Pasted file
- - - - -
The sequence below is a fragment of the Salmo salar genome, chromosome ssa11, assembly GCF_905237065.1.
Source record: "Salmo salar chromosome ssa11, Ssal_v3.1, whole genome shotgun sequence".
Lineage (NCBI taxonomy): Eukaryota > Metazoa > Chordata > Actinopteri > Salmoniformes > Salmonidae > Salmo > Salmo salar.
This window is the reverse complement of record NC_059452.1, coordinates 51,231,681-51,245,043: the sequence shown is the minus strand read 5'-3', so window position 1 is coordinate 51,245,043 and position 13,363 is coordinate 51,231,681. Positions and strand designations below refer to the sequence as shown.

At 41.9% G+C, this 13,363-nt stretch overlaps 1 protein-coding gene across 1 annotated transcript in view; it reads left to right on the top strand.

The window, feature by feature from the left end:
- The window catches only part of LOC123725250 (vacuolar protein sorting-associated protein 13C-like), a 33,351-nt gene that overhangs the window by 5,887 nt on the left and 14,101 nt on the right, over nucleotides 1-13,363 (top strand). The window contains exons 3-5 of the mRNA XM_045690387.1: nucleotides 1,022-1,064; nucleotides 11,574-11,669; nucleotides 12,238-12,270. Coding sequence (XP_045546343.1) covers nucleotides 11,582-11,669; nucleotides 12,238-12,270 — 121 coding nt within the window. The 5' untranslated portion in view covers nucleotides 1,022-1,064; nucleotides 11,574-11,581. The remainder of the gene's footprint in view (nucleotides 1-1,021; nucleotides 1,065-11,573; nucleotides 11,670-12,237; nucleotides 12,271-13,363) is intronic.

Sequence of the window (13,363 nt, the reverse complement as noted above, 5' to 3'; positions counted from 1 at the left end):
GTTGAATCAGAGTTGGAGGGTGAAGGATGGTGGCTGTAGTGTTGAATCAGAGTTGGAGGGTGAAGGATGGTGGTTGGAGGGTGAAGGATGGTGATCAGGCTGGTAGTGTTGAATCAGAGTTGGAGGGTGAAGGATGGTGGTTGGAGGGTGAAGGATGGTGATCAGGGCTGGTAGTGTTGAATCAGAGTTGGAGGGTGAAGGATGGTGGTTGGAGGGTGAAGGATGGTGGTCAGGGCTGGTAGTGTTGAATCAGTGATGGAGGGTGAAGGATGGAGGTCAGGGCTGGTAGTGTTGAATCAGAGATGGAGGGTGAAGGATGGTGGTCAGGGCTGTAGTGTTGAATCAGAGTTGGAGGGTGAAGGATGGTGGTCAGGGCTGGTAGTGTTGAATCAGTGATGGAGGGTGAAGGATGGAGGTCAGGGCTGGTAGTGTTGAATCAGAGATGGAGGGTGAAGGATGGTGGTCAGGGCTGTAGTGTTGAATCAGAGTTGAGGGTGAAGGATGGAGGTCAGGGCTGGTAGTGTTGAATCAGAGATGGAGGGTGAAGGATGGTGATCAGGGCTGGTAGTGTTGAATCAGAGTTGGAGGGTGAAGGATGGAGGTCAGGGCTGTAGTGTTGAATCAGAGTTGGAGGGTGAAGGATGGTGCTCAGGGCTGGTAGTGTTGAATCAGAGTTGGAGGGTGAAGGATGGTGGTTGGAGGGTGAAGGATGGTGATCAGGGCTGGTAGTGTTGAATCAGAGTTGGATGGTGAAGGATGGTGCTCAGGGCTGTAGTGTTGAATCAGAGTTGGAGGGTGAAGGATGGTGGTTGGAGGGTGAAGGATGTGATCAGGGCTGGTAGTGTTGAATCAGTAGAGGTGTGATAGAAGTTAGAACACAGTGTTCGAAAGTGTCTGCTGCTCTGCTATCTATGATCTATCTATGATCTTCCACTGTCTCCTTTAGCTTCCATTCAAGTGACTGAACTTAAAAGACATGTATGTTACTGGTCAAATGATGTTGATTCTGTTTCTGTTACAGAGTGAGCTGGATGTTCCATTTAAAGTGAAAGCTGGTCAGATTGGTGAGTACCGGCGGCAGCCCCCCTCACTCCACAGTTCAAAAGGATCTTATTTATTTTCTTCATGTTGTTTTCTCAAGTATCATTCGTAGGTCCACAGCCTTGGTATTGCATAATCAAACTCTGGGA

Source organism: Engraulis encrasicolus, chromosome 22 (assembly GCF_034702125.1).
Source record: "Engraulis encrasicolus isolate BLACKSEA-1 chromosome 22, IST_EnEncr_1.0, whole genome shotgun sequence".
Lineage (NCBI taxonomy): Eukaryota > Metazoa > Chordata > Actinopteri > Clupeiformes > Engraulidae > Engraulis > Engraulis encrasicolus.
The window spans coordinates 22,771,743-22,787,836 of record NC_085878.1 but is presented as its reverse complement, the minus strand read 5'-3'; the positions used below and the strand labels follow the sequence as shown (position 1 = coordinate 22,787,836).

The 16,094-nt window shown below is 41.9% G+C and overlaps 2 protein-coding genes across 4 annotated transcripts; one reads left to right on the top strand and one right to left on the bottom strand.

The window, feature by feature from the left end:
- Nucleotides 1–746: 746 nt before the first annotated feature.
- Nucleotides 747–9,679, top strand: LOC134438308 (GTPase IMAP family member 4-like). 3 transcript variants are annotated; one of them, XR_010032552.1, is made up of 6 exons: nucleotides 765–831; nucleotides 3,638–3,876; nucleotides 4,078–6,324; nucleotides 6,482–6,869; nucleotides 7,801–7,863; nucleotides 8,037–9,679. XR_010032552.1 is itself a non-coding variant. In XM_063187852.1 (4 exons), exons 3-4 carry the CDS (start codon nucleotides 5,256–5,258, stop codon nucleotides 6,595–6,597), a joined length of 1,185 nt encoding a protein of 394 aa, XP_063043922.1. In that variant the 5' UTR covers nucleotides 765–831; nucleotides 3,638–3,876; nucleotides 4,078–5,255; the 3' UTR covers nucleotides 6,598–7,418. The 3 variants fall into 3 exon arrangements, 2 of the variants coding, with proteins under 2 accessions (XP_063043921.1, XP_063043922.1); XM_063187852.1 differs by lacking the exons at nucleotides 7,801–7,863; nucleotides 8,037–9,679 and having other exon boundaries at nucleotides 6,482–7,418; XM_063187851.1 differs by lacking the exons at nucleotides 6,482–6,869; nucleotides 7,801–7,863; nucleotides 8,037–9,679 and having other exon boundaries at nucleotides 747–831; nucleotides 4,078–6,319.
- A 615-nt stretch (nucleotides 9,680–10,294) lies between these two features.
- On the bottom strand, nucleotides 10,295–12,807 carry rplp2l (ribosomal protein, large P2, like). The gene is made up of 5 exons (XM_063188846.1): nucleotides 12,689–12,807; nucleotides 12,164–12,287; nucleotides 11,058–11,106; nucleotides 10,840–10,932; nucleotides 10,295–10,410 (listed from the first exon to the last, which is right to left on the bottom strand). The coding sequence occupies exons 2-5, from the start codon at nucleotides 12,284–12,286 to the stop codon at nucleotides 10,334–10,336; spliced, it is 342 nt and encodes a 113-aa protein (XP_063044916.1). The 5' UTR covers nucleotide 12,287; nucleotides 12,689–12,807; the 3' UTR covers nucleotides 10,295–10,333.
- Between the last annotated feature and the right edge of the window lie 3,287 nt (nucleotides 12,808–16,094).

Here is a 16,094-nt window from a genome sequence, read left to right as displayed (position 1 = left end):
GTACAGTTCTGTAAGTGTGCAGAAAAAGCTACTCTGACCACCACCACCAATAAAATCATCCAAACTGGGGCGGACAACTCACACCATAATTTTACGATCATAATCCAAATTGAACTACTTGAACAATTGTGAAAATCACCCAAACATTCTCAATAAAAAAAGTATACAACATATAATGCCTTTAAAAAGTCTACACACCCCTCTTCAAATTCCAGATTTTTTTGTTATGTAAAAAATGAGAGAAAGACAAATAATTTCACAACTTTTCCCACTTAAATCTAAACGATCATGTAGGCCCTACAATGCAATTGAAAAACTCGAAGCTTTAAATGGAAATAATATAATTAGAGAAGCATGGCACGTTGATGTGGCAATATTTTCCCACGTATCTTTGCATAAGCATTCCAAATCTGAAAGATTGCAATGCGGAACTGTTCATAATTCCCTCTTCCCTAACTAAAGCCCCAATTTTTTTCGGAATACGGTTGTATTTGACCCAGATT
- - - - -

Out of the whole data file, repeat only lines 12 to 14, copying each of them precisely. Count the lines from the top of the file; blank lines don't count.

Lineage (NCBI taxonomy): Eukaryota > Metazoa > Chordata > Actinopteri > Clupeiformes > Engraulidae > Engraulis > Engraulis encrasicolus.
The window spans coordinates 22,771,743-22,787,836 of record NC_085878.1 but is presented as its reverse complement, the minus strand read 5'-3'; the positions used below and the strand labels follow the sequence as shown (position 1 = coordinate 22,787,836).

The 16,094-nt window shown below is 41.9% G+C and overlaps 2 protein-coding genes across 4 annotated transcripts; one reads left to right on the top strand and one right to left on the bottom strand.